2019/20 Boyce Budget Summary
3 April 2019
On Tuesday 2nd April, the Federal Treasurer, the Hon Josh Frydenberg, handed down the Coalition Government’s national budget for the 2019-20 Financial Year. In the budget the Treasurer announced a return to a budget surplus, with a surplus of $7.1 billion for 2019-20.
The clear focus was to bring the budget back to surplus without increasing taxes. There is no significant taxation reform announced in this budget, but there are a number of mostly minor tweaks to the current system.
There is a theme in this budget to provide for future growth without burdening future Australians to fund these measures while still delivering tax relief.
This is a budget preceding an election, so there are a number of measures within this budget that are designed to improve the Morrison Government’s standing with voters.
Personal Income Tax Plan
The Government will lower taxes for individuals by building on its legislated Personal Income Tax Plan (the plan) from the 2018-19 Budget. The changes to the plan will provide immediate relief to low and middle income earners. It will also introduce structural changes to provide more reward for effort and to maintain our international competiveness.
The Government will provide a further reduction in tax provided through the non-refundable low and middle income tax offset (LMITO). Under the changes, the maximum tax offset will increase from the previously proposed amount of $530 to $1,080 with the base amount increasing from $200 to $255. The LMITO will apply from the 2018-19 year to the 2021-22 year. This measure will benefit individual taxpayers with taxable incomes of up to $126,000.
From 1 July 2022, the Government will:
- increase the top threshold of the 19 per cent personal income tax bracket from $41,000, as legislated under the plan, to $45,000.
- also increase the low income tax offset (LITO) from $645, as legislated under the plan, to $700. This measure will benefit individual taxpayers with taxable incomes of up to $66,667.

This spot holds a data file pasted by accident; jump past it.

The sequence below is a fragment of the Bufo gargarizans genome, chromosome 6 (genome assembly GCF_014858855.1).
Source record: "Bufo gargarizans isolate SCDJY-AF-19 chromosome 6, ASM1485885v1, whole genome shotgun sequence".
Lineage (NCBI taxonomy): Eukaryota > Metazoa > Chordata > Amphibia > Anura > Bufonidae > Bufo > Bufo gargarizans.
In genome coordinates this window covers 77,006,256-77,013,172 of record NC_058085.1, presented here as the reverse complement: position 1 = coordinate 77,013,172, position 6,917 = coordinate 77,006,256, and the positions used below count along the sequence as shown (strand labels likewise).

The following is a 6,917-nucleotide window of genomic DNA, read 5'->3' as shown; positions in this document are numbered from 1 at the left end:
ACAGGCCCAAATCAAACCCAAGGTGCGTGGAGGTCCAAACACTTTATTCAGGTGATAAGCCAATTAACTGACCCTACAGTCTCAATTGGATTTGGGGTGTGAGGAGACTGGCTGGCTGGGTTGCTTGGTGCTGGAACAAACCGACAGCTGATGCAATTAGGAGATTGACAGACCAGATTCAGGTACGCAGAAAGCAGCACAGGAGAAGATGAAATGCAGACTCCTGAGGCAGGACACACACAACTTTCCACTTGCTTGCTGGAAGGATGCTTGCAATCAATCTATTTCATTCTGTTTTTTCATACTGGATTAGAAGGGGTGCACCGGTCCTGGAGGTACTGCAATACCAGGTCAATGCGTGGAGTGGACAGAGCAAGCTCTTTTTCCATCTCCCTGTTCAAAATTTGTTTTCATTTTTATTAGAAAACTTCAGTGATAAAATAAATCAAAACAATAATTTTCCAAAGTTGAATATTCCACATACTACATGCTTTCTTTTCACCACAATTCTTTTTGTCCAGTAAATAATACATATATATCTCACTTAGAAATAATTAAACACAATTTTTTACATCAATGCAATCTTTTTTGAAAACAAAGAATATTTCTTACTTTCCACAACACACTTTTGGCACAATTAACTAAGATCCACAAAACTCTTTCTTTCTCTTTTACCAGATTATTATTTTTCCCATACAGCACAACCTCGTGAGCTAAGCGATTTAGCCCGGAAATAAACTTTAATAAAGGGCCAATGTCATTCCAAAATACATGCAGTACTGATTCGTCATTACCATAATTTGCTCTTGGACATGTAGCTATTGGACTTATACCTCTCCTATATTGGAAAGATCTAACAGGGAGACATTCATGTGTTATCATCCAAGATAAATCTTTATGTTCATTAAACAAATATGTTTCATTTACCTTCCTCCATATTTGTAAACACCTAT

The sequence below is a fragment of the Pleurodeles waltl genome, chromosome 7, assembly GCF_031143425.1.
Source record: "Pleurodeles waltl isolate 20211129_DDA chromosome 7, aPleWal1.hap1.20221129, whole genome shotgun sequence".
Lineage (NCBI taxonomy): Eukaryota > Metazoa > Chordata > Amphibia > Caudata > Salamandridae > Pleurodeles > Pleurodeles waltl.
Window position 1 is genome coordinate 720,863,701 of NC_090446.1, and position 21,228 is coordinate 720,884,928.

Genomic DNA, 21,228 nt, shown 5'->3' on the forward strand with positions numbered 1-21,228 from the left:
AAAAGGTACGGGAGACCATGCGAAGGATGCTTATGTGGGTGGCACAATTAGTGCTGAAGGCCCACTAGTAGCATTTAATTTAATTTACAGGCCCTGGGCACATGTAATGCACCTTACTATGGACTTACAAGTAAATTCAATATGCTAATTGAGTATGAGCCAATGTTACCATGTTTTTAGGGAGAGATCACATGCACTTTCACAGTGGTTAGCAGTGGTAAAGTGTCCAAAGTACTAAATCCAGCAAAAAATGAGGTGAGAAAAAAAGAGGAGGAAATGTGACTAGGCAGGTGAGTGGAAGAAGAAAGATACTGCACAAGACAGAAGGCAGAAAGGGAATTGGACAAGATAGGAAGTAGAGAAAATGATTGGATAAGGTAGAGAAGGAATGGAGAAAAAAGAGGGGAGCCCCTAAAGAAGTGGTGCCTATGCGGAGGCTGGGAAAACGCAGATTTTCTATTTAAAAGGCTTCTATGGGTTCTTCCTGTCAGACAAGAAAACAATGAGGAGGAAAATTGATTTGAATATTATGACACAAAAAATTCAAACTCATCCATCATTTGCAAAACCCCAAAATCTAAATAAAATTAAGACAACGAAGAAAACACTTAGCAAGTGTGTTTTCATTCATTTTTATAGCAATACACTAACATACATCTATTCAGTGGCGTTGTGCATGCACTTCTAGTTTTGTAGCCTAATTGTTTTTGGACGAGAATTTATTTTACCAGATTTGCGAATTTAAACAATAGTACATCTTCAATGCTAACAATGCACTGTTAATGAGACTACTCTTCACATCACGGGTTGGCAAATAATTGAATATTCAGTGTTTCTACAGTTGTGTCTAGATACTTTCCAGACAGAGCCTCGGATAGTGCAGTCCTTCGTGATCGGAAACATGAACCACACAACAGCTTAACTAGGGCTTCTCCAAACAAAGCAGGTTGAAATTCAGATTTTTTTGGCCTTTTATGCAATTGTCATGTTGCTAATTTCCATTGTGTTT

From 1 July 2024, the Government will reduce the 32.5 per cent marginal tax rate to 30 per cent. In 2024-25 an entire tax bracket, the 37 per cent tax bracket will be abolished under the Government’s already legislated plan.
Increasing the Medicare levy low-income threshold
For the 2019-20 income year the threshold for singles will be increased from $21,980 to $22,398. The family threshold will be increased from $37,089 to $37,794. For single seniors and pensioners, the threshold will be increased from $34,758 to $35,418. The family threshold for seniors and pensioners will be increased from $48,385 to $49,304. For each dependent child or student, the family income thresholds increase by a further $3,471, instead of the previous amount of $3,406.
Increasing and expanding access to the instant asset write off
The Government is increasing the instant asset write off threshold from $25,000 to $30,000. Small businesses (with aggregated annual turnover of less than $10 million) will be able to immediately deduct purchases of eligible assets, costing less than $30,000 that are first used, or installed ready for use, from Budget night to 30 June 2020.
The previous $20,000 immediate asset write off will apply to 29 January 2019. Between 29 January 2019 and 2 April 2019 the proposed threshold increase of $25,000 will apply, with the $30,000 threshold to apply from 7.30PM (AEDT) 2 April 2019.
Medium sized businesses (with aggregated annual turnover of $10 million or more, but less than $50 million) will also be able to immediately deduct purchases of eligible assets costing less than $30,000 that are first used, or installed ready for use, from Budget night to 30 June 2020.
Increasing the age for making super contributions without needing to pass the work test
From July 1 2020, Australians aged 65 and 66 will be able to make voluntary superannuation contributions, both concessional and non-concessional, without meeting the work test. Currently, the work test applies to Australians aged 65 or over.